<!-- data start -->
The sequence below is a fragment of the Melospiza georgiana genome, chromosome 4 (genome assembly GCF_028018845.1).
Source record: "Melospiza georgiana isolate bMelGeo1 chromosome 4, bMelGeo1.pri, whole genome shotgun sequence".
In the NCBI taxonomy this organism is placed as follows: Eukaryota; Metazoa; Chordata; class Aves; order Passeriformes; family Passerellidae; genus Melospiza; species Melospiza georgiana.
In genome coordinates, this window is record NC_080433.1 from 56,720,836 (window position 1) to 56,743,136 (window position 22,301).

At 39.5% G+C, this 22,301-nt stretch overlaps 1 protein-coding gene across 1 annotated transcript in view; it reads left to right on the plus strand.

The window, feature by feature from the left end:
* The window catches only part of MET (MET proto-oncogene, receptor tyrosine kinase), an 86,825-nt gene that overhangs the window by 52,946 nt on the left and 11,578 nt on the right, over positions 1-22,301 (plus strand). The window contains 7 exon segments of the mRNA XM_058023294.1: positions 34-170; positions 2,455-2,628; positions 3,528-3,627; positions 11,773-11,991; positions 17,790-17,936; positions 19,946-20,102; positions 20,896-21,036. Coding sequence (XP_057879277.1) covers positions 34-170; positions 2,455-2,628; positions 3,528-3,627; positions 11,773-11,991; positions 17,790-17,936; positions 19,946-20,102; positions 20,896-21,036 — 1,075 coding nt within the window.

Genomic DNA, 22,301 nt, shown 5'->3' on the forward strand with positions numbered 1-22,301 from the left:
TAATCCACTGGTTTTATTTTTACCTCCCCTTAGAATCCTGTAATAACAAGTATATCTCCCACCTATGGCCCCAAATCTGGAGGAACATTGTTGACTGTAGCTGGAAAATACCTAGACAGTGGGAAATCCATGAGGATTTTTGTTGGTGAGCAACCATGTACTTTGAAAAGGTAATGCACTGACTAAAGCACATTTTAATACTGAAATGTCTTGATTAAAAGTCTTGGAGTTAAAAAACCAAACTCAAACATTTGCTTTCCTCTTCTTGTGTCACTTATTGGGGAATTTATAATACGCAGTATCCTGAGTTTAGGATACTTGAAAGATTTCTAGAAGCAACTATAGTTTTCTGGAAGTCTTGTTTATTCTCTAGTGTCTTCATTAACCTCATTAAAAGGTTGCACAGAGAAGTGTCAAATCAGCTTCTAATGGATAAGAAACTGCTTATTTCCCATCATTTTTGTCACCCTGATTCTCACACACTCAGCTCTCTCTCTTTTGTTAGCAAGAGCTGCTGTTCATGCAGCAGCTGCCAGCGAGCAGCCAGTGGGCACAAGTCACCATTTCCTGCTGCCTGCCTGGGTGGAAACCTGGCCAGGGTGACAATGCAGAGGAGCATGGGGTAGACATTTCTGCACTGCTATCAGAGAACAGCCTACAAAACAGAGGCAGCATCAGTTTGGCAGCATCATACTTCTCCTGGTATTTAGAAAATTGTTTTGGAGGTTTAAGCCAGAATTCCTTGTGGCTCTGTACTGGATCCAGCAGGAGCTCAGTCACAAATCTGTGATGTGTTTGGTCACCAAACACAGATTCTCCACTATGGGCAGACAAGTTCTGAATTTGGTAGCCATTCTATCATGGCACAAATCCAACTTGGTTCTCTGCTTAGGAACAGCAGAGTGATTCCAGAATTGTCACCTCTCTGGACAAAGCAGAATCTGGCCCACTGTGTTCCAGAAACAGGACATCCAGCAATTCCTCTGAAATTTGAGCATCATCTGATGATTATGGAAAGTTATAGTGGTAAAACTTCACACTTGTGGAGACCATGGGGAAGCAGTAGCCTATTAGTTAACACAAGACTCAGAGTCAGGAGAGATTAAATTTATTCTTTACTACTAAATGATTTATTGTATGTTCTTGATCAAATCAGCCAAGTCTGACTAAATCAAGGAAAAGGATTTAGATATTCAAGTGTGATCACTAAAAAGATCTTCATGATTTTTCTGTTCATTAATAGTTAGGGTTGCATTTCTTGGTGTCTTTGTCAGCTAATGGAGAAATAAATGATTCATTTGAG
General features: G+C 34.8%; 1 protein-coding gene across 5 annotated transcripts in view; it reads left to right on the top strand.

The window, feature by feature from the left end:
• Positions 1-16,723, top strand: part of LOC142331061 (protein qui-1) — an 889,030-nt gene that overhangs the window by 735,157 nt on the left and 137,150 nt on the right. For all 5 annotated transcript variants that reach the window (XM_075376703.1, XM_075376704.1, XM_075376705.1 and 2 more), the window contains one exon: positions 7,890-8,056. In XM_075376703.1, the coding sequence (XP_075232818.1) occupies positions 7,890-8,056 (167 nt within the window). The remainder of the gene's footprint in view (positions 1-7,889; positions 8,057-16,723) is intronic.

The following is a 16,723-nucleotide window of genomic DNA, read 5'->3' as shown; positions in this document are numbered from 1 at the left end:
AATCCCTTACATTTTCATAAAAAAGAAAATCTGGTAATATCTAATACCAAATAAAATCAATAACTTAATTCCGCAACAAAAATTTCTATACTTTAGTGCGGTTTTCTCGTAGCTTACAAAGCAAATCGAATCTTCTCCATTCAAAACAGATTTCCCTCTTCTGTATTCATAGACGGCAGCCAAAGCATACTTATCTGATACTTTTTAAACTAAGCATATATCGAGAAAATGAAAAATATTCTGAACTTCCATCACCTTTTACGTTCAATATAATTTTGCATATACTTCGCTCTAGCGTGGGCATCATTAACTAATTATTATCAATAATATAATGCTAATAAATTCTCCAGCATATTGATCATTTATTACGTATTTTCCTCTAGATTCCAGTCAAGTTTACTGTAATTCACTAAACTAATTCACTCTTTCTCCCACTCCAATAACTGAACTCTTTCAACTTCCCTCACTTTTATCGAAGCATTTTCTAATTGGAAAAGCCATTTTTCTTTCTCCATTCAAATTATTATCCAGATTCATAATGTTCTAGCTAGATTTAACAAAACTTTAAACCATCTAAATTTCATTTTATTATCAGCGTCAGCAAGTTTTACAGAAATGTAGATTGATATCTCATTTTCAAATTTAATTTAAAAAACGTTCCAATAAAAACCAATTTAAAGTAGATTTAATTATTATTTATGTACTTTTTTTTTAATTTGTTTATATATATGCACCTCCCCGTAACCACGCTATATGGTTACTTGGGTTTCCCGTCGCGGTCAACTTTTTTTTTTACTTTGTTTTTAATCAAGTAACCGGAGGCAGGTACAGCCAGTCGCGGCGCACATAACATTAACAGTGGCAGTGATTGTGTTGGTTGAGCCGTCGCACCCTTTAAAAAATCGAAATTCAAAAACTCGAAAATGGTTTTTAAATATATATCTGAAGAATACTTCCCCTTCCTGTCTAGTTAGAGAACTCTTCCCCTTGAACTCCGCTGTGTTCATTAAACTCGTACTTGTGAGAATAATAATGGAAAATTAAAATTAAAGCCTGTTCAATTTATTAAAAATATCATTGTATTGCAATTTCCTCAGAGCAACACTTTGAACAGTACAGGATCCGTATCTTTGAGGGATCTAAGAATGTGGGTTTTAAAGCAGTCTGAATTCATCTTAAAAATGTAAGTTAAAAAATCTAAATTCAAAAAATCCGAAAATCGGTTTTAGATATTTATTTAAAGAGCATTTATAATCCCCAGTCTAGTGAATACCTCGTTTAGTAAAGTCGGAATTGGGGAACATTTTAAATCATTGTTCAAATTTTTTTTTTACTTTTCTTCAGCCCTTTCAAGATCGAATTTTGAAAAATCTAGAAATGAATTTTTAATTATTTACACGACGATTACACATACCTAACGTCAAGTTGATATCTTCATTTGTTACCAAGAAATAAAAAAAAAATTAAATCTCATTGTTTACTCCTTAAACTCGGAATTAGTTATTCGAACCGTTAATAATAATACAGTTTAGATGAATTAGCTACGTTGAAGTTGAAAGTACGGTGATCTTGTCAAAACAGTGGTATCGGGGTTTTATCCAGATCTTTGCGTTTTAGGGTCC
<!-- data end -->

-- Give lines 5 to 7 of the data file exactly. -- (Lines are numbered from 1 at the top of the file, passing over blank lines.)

At 39.5% G+C, this 22,301-nt stretch overlaps 1 protein-coding gene across 1 annotated transcript in view; it reads left to right on the plus strand.

The window, feature by feature from the left end:
* The window catches only part of MET (MET proto-oncogene, receptor tyrosine kinase), an 86,825-nt gene that overhangs the window by 52,946 nt on the left and 11,578 nt on the right, over positions 1-22,301 (plus strand). The window contains 7 exon segments of the mRNA XM_058023294.1: positions 34-170; positions 2,455-2,628; positions 3,528-3,627; positions 11,773-11,991; positions 17,790-17,936; positions 19,946-20,102; positions 20,896-21,036. Coding sequence (XP_057879277.1) covers positions 34-170; positions 2,455-2,628; positions 3,528-3,627; positions 11,773-11,991; positions 17,790-17,936; positions 19,946-20,102; positions 20,896-21,036 — 1,075 coding nt within the window.